Substrate specificity and conformational activation mechanism of beta-phosphoglucomutase
Saltzberg, Daniel John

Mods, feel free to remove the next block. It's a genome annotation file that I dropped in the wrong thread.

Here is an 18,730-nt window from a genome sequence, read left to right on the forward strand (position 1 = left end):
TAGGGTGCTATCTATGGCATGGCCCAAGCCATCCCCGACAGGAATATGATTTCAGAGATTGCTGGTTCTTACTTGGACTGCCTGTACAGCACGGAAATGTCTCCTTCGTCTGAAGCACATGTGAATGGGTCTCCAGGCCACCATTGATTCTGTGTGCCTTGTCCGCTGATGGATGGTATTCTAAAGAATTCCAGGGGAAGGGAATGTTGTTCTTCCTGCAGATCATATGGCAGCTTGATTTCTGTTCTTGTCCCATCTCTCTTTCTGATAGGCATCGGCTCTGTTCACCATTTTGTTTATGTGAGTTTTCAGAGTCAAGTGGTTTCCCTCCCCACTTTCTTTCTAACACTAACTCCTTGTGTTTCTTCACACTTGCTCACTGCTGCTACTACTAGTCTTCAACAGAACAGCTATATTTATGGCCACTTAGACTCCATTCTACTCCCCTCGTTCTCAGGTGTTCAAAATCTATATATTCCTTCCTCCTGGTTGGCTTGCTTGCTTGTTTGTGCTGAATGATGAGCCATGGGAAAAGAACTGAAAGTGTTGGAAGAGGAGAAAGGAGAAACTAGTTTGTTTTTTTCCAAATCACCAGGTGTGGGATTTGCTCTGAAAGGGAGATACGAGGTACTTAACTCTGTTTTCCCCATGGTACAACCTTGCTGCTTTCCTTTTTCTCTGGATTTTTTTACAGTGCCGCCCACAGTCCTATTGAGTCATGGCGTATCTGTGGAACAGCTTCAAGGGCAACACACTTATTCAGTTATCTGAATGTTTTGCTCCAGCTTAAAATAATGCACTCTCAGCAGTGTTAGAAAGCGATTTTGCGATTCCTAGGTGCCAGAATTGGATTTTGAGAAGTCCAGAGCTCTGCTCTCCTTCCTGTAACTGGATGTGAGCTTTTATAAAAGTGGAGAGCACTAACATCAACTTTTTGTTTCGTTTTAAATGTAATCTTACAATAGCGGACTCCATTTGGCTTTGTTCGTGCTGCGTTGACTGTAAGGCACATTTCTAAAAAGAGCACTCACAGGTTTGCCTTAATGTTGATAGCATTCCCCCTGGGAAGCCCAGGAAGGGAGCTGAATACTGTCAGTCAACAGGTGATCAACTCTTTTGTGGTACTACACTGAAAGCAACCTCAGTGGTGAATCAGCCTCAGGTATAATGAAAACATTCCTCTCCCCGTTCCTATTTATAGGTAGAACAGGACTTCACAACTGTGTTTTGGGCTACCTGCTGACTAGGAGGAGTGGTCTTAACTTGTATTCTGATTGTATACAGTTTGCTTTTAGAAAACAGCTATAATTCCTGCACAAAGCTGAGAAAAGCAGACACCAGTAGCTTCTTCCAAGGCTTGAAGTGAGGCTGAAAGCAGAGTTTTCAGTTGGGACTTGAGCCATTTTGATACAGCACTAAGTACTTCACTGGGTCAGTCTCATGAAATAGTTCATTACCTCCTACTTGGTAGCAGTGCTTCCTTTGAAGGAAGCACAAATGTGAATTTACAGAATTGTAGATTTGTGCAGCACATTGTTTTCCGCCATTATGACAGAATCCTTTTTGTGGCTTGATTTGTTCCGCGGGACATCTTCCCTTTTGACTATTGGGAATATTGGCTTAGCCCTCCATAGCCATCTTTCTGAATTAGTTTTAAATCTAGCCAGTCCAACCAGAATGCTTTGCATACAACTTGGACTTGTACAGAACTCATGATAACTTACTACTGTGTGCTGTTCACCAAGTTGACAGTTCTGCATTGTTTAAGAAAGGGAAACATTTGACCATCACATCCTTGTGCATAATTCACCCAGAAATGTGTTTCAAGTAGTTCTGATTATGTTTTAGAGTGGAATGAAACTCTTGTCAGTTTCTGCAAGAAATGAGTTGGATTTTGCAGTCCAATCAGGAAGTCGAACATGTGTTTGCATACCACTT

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Phosphate transfer is ubiquitous in nature, however the occurance of phosphomutases is rare. Their uniqueness can be attributed to the complex and malleable substrate recognition scheme that allows the enzyme to perform two similar, yet distinct, catalytic steps while maintaining strict fidelity for substrate versus water. The complexity of developing this mechanism is highlighted in that, while phosphomutase function has independently evolved in most larger phosphotransferase superfamilies, very little diversification of this function has developed. As such, phosphomutases provide a rich framework to study the intricate specificity mechanisms employed by enzymes. β-Phosphoglucomutase (bPGM) catalyzes the interconversion between β-glucose 1-phosphate (βG1P) and glucose 6-phosphate (G6P) via a β-glucose 1,6 bisphosphate (βG16P) intermediate. βPGM is in one of two subfamilies that have independently acquired phosphomutase activity within the ubiquitous Haloalkanoate Dehalogenase superfamily (HADSF) of phosphotransferases. The enzyme has been observed to undergo a large conformational change upon binding βG16P as well as a repositioning of the general acid/base catalyst residue Asp10. In addition, the mechanism involves cycling of the protonation state of Asp10, which requires a significant pKa shift. The importance of Asp10 and its activation of the enzyme have been discussed previously, however a clear understanding of the interplay between the conformational and catalytic activation mechanisms for βPGM has not been described. This work uses aqueous phase techniques, solution X-ray scattering and molecular dynamics, to probe the effect of individual ligand moieties on the conformational state of the enzyme and free energy molecular dynamics and electrostatic calculations determine the interplay between conformation, protonation and Asp10 activation. The results implicate a model where the ligand-induced conformational change is governed by the non-catalytic phosphate site, and this transition induces correct positioning of Asp10, which, in turn induces the pKa shift, forming the catalytically competent complex.